Jamia Millia Islamia to study groundwater in Delhi, Mumbai

A study is being conducted at Jamia Millia Islamia University here to analyze the impact of urbanization on groundwater depletion in the two largest cities in the country—Delhi and Mumbai.

Published: 30th January 2019 08:56 AM  |   Last Updated: 30th January 2019 09:31 AM   |  A+A-

Image used for representational purpose only (Photo| EPS)

Express News Service

NEW DELHI: A study is being conducted at Jamia Millia Islamia University here to analyze the impact of urbanization on groundwater depletion in the two largest cities in the country—Delhi and Mumbai.

For this study at JMI, which is expected to be published by the end of the year, Shouraseni Sen Roy, a professor in the Department of Geography and Regional Studies, University of Miami, USA, has joined as Fulbright-Nehru Fellow. She is carrying out the study in collaboration with Professor Atiqur Rahman, Jamia Millia Islamia University.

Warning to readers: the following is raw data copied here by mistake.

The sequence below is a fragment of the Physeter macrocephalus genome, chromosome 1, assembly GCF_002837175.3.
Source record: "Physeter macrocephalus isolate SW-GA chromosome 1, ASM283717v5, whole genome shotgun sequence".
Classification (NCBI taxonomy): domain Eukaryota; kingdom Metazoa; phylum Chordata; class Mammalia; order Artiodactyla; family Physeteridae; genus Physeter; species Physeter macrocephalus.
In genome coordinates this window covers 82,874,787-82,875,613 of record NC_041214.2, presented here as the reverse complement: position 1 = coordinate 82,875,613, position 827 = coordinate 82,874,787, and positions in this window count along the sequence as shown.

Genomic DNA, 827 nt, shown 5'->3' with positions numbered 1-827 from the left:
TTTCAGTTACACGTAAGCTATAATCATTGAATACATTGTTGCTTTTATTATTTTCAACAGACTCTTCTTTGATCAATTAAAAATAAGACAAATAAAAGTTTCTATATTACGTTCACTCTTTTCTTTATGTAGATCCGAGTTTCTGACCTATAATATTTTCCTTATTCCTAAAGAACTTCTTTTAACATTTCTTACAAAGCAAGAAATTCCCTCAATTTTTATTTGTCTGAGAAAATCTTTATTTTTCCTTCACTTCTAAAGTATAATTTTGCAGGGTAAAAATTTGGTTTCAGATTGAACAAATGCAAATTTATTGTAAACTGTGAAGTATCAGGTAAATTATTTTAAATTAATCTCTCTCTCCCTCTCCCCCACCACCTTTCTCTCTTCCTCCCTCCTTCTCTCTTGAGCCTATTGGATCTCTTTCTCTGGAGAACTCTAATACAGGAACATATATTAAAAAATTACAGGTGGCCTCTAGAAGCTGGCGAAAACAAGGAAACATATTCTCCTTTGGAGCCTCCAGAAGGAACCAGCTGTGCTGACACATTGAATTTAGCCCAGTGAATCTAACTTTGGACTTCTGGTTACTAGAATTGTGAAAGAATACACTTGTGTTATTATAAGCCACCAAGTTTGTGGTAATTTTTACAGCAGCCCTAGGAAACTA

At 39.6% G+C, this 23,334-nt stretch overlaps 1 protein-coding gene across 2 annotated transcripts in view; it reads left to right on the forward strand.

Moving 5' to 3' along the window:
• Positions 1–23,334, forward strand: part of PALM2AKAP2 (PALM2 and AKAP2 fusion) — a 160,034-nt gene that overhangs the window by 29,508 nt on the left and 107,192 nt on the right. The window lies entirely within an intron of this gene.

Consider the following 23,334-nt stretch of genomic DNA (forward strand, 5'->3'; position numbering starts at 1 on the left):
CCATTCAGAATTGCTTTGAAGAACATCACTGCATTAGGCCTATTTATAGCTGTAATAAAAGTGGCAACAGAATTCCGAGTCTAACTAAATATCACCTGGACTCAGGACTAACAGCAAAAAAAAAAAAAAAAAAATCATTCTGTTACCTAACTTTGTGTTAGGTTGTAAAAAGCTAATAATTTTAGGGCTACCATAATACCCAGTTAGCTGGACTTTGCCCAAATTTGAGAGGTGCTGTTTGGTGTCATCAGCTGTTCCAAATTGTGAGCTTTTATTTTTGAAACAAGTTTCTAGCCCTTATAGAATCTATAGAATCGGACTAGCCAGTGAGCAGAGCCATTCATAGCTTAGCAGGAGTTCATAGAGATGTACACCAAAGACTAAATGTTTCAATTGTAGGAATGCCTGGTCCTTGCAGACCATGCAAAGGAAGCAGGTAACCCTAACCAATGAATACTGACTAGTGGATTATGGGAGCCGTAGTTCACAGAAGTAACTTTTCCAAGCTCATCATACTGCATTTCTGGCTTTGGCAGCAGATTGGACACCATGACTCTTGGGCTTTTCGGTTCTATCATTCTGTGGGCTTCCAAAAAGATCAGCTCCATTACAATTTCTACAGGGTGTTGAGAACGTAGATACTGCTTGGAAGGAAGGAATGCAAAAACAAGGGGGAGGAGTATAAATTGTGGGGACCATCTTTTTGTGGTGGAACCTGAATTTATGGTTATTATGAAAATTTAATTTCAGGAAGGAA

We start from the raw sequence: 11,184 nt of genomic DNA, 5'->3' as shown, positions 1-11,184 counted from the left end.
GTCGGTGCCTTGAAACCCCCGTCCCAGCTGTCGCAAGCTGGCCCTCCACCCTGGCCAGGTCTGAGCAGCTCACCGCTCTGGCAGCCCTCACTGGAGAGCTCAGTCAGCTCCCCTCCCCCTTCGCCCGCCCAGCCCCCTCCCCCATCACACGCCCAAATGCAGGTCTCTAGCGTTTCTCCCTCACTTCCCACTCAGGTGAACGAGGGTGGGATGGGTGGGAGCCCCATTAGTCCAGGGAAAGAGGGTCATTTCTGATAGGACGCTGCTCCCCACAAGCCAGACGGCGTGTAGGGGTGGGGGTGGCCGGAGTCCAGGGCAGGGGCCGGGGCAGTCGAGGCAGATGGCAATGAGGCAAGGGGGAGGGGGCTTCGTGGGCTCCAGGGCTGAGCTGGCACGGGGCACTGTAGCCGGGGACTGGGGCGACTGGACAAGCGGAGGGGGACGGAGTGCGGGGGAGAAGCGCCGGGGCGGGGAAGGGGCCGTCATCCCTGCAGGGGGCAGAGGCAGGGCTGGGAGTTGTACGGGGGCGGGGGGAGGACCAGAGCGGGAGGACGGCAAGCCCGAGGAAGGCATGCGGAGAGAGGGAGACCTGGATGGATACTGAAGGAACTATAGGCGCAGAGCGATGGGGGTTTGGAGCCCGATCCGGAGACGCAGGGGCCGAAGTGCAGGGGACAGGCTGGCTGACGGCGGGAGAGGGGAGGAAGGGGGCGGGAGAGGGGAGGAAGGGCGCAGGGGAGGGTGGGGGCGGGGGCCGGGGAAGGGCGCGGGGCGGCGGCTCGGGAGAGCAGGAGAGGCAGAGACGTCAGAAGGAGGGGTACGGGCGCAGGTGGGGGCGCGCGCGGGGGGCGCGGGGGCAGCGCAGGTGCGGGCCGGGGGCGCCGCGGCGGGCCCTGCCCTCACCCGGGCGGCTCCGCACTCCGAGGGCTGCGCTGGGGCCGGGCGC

In an earlier paper, Roy used data from the Gravity Recovery and Climate Experiment (GRACE) twin satellites to analyze depletion in groundwater levels across India. The results showed the maximum depletion across the Indo-Gangetic basin in the northern plains. Based on this study, she received the fellowship to examine the relationship between urbanization and groundwater depletion.

In the proposed work, Roy and Rahman will use remote sensing satellite data, CGWB data, and geospatial analysis techniques for monitoring and modelling the state of groundwater with relation to urbanization in Delhi and Mumbai.

“Delhi has a huge shortage of water. There are plenty of illegal tubewells and borewells. Groundwater is being utilized at an unprecedented rate over the years with limited recharge. The groundwater table, which used to be at 20 feet in the late 20th century, is now down to 150 feet. It is becoming lower and lower,” she said.

In the case of a coastal city like Mumbai, she explained, the empty aquifers may get filled up with salt water. “In context with coastal cities, we don’t only talk about groundwater depletion but also sea-level rise and urban flooding.”

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